The Court will address each of McKinley's pending Motions in turn. In its analysis, the Court will abide by the long-standing principle that the pleadings of unrepresented parties are held to a less stringent standard than those drafted by attorneys and, therefore, must be liberally construed. Haines v. Kerner, 404 U.S. 519, 520 (1972); Boxer X v. Harris, 437 F.3d 1107, 1110 (11th Cir. 2006) ("Pro se pleadings are held to a less stringent standard than pleadings drafted by attorneys." (emphasis omitted) (quoting Hughes v. Lott, 350 F.3d 1157, 1160 (11th Cir. 2003))). However, McKinley's unrepresented status will not excuse mistakes regarding procedural rules. McNeil v. United States, 508 U.S. 106, 113 (1993) ("We have never suggested that procedural rules in ordinary civil litigation should be interpreted so as to excuse mistakes by those who proceed without counsel.").

I. Plaintiff's Motion for Leave to Proceed in Forma Pauperis (Doc. 4)

Through her Motion for Leave to Proceed in Forma Pauperis, McKinley asserts that she does not have the resources to pay the civil filing fee, and, therefore, she seeks to proceed without the prepayment of that fee. (Doc. 4.) Under 28 U.S.C. § 1915(a)(1), the Court may authorize the filing of a civil lawsuit without the prepayment of fees if the plaintiff submits an affidavit that includes a statement of all of her assets and shows an inability to pay the filing fee and also includes a statement of the nature of the action which shows that she is entitled to redress. Even if the plaintiff proves indigence, the Court must dismiss the action if it is frivolous or malicious, or fails to state a claim upon which relief may be granted. 28 U.S.C. § 1915(e)(2)(B)(i)-(ii); Grayson v. Mayview State Hosp., 293 F.3d 103, 113 n.19 (3d Cir. 2002) (non-prisoner indigent plaintiffs are "clearly within the scope of § 1915(e)(2)"); Dutta-Roy v. Fain, No. 1:14-CV-280-TWT, 2014 WL 1795205, at *2 (N.D.Ga. May 5, 2014) (frivolity review of indigent non-prisoner plaintiff's complaint).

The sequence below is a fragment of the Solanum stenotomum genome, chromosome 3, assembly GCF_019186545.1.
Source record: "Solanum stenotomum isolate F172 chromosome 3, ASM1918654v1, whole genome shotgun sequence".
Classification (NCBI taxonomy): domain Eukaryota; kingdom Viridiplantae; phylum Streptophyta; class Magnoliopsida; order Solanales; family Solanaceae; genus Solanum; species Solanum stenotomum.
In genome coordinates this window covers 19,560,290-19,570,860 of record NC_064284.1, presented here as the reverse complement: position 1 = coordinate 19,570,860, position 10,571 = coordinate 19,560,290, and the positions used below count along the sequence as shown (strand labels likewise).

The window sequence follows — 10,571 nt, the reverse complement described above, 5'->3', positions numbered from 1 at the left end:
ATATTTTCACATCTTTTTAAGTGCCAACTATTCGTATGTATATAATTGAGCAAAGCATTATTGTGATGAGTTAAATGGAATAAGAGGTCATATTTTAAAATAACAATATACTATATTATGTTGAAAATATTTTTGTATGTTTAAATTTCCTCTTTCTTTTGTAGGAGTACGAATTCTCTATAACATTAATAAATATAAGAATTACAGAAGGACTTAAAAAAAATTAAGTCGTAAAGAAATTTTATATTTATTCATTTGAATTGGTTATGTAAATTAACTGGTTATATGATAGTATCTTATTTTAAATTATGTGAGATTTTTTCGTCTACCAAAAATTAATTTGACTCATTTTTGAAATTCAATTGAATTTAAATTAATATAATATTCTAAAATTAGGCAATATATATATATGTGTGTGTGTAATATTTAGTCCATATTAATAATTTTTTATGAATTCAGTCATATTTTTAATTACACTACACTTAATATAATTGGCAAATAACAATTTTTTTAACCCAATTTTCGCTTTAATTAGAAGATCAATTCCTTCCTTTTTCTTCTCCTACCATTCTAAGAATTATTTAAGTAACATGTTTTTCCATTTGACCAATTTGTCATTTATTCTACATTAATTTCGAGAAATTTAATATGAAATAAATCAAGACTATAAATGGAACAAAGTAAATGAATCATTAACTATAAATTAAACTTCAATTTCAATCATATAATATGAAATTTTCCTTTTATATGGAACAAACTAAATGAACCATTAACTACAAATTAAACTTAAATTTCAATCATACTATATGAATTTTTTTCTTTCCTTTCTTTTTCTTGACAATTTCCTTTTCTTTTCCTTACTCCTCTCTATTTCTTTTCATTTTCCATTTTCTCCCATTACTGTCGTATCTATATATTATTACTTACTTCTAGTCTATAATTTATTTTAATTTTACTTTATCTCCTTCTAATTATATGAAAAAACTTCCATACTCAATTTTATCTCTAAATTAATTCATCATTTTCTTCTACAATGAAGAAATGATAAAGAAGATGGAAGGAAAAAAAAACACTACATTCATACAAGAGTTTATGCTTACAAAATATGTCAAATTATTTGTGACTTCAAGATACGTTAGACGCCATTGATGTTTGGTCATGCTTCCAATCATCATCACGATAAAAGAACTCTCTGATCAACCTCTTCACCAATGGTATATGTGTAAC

When reviewing a Complaint on an application to proceed in forma pauperis, the Court is guided by the instructions for pleading contained in the Federal Rules of Civil Procedure. See Fed.R.Civ.P. 8 ("A pleading that states a claim for relief must contain [among other things]... a short and plain statement of the claim showing that the pleader is entitled to relief."); Fed.R.Civ.P. 10 (requiring that claims be set forth in numbered paragraphs, each limited to a single set of circumstances). Further, a claim is frivolous under Section 1915(e)(2)(B)(i) "if it is without arguable merit either in law or fact.'" Napier v. Preslicka, 314 F.3d 528, 531 (11th Cir. 2002) (quoting Bilal v. Driver, 251 F.3d 1346, 1349 (11th Cir.2001)). Whether a complaint fails to state a claim under Section 1915(e)(2)(B)(ii) is governed by the same standard applicable to motions to dismiss under Federal Rule of Civil Procedure 12(b)(6). Thompson v. Fernandez Rundle, 393 F.Appx. 675, 678 (11th Cir. 2010). Under that standard, this Court must determine whether the complaint contains "sufficient factual matter, accepted as true, to state a claim to relief that is plausible on its face.'" Ashcroft v. Iqbal, 556 U.S. 662, 678 (2009) (quoting Bell Atl. Corp. v. Twombly, 550 U.S. 544, 570 (2007)). A plaintiff must assert "more than labels and conclusions, and a formulaic recitation of the elements of a cause of action will not" suffice. Twombly, 550 U.S. at 555. Section 1915 also "accords judges not only the authority to dismiss a claim based on an indisputably meritless legal theory, but also the unusual power to pierce the veil of the complaint's factual allegations and dismiss those claims whose factual contentions are clearly baseless." Bilal, 251 F.3d at 1349 (quoting Neitzke v. Williams, 490 U.S. 319, 327 (1989)).